NEW YORK — Refugee advocates and officials took aim at divisive global politics on Monday, calling out donor and host country leaders for misbehavior as many of the same heads of state take the stage at this week’s United Nations General Assembly.
Leaders who use refugees to stir fear in the population and win votes are neglecting their responsibility, but also ignoring a key constituency within their populations who would prefer solidarity, they said.
Global officials working on the refugee crisis called out leaders for using negative politicking, saying that a reframing of the issue is vital to addressing humanitarian concerns.
“I think we need to be realistic that the refugee issue … is an issue that generates much hostility. And this hostility, this fear, this apprehension, is fueled by unscrupulous politicians,” U.N. High Commissioner for Refugees Filippo Grandi told the Concordia Summit. “[It] multiplies and translates itself into rejection,” which results in worse integration outcomes.
Support for refugees does exist within host country populations, and must be leveraged, he said, noting that his agency raised $6 million in small donations from the public in just a few days in response to the ongoing Rohingya refugee crisis in Bangladesh near the Myanmar border.
Political actions will be vital to responding to the scope of the current refugee crisis, in which the largest number of people since WWII are currently displaced.
“Part of this is leadership, it’s what differentiates between emphasizing and looking at refugees as a security issue and a humanitarian issue; it takes leadership to say, we can do both,” Canada’s Minister of Refugees and Integration Ahmed Hussen said.
Hussen told Devex that he has employed two key strategies to explain the importance of refugee resettlement to the Canadian public. First, he’s putting the Canadian numbers into context as compared to the numbers of refugees hosted by countries such as Lebanon and Turkey; in comparison, they are very few.
Second, he urged leaders to “emphasize the positive contribution that refugees make on host communities, economically, culturally, socially.” Sharing the stories of refugees who have built businesses, for example, can help convince constituents about the economic opportunity of migration. “It may not change the minds of everyone, but certainly helps showcase the benefits of refugee resettlement for the whole structure and host communities,” he said.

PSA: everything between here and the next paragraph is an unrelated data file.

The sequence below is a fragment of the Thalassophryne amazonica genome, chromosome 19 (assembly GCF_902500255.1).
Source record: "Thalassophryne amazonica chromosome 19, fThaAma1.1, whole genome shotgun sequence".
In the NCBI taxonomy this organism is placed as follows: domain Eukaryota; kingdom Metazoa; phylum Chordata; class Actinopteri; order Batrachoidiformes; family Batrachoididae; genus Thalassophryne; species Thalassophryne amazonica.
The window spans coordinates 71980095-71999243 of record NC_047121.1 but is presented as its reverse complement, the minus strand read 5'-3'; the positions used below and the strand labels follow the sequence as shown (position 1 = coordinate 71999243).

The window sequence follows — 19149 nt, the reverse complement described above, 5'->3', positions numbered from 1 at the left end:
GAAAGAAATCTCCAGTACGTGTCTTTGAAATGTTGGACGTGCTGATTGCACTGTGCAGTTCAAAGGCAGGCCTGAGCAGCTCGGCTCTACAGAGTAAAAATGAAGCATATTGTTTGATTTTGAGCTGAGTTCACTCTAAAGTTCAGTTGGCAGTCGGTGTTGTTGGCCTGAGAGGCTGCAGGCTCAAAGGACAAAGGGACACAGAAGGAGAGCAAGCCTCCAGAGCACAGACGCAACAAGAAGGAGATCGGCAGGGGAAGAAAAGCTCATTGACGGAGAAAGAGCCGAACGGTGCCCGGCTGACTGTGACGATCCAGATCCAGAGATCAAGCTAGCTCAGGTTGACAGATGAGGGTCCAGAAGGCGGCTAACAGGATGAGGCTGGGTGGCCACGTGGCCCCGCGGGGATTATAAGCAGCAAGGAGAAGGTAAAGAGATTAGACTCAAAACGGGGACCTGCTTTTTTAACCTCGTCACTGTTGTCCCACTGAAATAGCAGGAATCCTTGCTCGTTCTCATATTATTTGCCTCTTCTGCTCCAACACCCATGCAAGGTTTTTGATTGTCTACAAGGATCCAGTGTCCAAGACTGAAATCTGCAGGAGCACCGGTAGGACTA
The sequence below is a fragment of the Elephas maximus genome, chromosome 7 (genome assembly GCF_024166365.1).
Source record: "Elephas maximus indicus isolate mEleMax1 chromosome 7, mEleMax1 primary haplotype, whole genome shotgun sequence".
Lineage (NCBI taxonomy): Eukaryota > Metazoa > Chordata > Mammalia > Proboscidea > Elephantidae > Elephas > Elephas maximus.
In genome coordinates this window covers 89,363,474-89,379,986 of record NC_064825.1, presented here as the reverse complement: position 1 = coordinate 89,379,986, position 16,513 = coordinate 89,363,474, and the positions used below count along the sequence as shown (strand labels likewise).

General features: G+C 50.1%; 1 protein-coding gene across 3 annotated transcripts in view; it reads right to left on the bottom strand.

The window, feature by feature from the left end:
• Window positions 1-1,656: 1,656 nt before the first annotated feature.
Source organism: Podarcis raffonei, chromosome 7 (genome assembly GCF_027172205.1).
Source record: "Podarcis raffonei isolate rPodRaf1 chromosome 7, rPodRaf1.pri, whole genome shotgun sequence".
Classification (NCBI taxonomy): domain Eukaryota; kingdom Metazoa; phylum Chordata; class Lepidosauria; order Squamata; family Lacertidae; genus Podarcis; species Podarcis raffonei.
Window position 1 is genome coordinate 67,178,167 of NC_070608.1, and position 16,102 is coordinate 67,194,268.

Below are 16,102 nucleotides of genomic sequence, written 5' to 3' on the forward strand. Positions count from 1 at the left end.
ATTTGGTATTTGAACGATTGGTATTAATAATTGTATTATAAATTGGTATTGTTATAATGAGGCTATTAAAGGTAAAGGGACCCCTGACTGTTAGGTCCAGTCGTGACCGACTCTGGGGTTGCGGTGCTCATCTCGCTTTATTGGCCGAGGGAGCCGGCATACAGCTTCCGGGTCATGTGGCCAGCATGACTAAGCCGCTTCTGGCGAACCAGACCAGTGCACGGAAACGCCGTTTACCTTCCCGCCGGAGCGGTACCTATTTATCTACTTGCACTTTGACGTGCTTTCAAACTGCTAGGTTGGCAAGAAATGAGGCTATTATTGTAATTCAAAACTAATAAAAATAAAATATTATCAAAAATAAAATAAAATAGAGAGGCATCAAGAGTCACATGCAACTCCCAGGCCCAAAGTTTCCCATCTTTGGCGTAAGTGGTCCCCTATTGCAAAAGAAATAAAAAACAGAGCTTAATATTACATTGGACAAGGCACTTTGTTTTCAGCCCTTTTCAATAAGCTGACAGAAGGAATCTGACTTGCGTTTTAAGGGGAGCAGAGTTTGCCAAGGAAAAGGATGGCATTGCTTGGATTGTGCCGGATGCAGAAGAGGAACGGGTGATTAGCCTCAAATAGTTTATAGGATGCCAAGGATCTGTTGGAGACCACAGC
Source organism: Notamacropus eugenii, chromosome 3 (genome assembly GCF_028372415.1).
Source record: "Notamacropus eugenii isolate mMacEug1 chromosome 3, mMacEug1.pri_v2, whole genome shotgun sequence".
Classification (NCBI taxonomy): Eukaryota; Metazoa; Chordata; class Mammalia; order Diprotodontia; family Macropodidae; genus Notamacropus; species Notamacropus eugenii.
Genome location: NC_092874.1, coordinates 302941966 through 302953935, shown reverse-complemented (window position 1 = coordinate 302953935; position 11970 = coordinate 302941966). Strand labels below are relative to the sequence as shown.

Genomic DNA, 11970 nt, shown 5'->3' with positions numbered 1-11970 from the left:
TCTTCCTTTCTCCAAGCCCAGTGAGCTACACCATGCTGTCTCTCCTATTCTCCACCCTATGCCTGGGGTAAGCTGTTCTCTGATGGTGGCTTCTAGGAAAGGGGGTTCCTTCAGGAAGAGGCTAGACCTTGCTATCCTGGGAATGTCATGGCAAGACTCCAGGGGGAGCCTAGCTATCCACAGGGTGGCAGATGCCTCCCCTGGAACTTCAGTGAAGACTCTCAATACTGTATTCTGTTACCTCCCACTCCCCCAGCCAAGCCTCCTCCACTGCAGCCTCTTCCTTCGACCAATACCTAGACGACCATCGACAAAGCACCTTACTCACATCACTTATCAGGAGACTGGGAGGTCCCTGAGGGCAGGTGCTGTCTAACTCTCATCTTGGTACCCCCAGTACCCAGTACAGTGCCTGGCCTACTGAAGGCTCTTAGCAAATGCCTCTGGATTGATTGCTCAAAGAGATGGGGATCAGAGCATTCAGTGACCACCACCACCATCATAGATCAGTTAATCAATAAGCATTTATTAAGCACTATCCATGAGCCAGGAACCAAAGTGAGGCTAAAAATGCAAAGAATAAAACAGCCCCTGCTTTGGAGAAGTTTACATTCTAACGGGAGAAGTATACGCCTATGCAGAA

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Winning small battles in donor and resettlement countries can make a significant difference for host countries, for example, in the Middle East where lower and middle-income countries are hosting vast numbers of Syrian, Iraqi, and other refugees.
“I cannot miss to mention Chancellor [Angela] Merkel [who] has opened the door very courageously, insisted that it is a global responsibility,” Amr Moussa, former secretary-general of the Arab League, told Devex, referring to Merkel’s 2015 decision to allow hundreds of thousands of refugees into Germany. “[The] unprecedented number [of refugees] has been caused by the problems and conflicts and revolutions that have happened, because of global political mistakes. So the whole world is responsible,” he said.
Asked about his message for U.S. policymakers in the White House, Moussa urged efforts to prevent future crises “by investing in development, in education, in training,” and “a new approach to the refugee problem. It’s not a question of donation, it’s a question of investment in them.”
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